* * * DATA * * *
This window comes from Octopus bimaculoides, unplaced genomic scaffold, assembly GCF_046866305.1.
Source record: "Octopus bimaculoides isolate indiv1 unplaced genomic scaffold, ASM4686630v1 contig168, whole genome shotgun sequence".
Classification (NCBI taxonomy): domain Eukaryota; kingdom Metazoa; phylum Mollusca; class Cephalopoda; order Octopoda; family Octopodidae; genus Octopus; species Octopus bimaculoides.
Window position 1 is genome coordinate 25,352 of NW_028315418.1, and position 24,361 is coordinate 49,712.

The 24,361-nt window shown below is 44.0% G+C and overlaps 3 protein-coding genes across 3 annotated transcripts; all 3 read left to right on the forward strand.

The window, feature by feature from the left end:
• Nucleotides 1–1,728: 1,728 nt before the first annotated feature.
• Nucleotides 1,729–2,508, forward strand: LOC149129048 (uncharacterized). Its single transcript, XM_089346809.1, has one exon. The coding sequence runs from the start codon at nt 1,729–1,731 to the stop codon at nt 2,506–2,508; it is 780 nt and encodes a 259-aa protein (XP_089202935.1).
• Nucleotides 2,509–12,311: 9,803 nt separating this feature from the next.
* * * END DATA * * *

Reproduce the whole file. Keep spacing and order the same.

This window comes from Octopus bimaculoides, unplaced genomic scaffold, assembly GCF_046866305.1.
Source record: "Octopus bimaculoides isolate indiv1 unplaced genomic scaffold, ASM4686630v1 contig168, whole genome shotgun sequence".
Classification (NCBI taxonomy): domain Eukaryota; kingdom Metazoa; phylum Mollusca; class Cephalopoda; order Octopoda; family Octopodidae; genus Octopus; species Octopus bimaculoides.
Window position 1 is genome coordinate 25,352 of NW_028315418.1, and position 24,361 is coordinate 49,712.

The 24,361-nt window shown below is 44.0% G+C and overlaps 3 protein-coding genes across 3 annotated transcripts; all 3 read left to right on the forward strand.

The window, feature by feature from the left end:
• Nucleotides 1–1,728: 1,728 nt before the first annotated feature.
• Nucleotides 1,729–2,508, forward strand: LOC149129048 (uncharacterized). Its single transcript, XM_089346809.1, has one exon. The coding sequence runs from the start codon at nt 1,729–1,731 to the stop codon at nt 2,506–2,508; it is 780 nt and encodes a 259-aa protein (XP_089202935.1).
• Nucleotides 2,509–12,311: 9,803 nt separating this feature from the next.